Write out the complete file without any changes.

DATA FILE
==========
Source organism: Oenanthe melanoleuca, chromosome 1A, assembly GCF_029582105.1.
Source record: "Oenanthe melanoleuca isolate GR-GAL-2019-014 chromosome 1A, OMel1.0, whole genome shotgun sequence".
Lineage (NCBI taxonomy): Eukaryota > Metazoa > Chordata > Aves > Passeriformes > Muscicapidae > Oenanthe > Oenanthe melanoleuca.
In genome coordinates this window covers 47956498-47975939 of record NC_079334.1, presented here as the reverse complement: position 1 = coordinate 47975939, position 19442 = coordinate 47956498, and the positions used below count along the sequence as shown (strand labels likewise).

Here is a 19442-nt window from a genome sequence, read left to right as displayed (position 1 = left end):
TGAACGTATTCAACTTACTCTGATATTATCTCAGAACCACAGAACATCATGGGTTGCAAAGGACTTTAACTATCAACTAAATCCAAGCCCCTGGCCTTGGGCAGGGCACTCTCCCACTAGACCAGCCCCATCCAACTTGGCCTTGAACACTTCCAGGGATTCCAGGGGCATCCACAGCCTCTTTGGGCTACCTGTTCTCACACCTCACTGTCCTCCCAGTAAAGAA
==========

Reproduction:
Source organism: Oenanthe melanoleuca, chromosome 1A, assembly GCF_029582105.1.
Source record: "Oenanthe melanoleuca isolate GR-GAL-2019-014 chromosome 1A, OMel1.0, whole genome shotgun sequence".
Lineage (NCBI taxonomy): Eukaryota > Metazoa > Chordata > Aves > Passeriformes > Muscicapidae > Oenanthe > Oenanthe melanoleuca.
In genome coordinates this window covers 47956498-47975939 of record NC_079334.1, presented here as the reverse complement: position 1 = coordinate 47975939, position 19442 = coordinate 47956498, and the positions used below count along the sequence as shown (strand labels likewise).

Here is a 19442-nt window from a genome sequence, read left to right as displayed (position 1 = left end):
TGAACGTATTCAACTTACTCTGATATTATCTCAGAACCACAGAACATCATGGGTTGCAAAGGACTTTAACTATCAACTAAATCCAAGCCCCTGGCCTTGGGCAGGGCACTCTCCCACTAGACCAGCCCCATCCAACTTGGCCTTGAACACTTCCAGGGATTCCAGGGGCATCCACAGCCTCTTTGGGCTACCTGTTCTCACACCTCACTGTCCTCCCAGTAAAGAA